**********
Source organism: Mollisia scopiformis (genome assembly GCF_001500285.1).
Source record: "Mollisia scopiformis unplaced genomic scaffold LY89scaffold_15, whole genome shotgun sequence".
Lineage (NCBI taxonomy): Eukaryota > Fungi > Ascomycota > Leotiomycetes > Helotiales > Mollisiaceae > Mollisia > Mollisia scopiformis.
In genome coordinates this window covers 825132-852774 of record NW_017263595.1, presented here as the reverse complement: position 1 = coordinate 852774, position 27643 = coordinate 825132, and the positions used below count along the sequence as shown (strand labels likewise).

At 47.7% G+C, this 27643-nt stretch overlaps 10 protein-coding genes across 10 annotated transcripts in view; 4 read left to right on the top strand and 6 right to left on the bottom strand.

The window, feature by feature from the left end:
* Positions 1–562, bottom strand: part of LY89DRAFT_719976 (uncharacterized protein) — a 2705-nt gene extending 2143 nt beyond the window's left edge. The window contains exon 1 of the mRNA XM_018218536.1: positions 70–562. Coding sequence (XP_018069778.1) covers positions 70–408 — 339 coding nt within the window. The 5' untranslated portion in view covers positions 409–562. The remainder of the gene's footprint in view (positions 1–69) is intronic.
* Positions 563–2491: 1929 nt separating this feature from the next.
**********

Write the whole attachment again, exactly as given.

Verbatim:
Source organism: Mollisia scopiformis (genome assembly GCF_001500285.1).
Source record: "Mollisia scopiformis unplaced genomic scaffold LY89scaffold_15, whole genome shotgun sequence".
Lineage (NCBI taxonomy): Eukaryota > Fungi > Ascomycota > Leotiomycetes > Helotiales > Mollisiaceae > Mollisia > Mollisia scopiformis.
In genome coordinates this window covers 825132-852774 of record NW_017263595.1, presented here as the reverse complement: position 1 = coordinate 852774, position 27643 = coordinate 825132, and the positions used below count along the sequence as shown (strand labels likewise).

At 47.7% G+C, this 27643-nt stretch overlaps 10 protein-coding genes across 10 annotated transcripts in view; 4 read left to right on the top strand and 6 right to left on the bottom strand.

The window, feature by feature from the left end:
* Positions 1–562, bottom strand: part of LY89DRAFT_719976 (uncharacterized protein) — a 2705-nt gene extending 2143 nt beyond the window's left edge. The window contains exon 1 of the mRNA XM_018218536.1: positions 70–562. Coding sequence (XP_018069778.1) covers positions 70–408 — 339 coding nt within the window. The 5' untranslated portion in view covers positions 409–562. The remainder of the gene's footprint in view (positions 1–69) is intronic.
* Positions 563–2491: 1929 nt separating this feature from the next.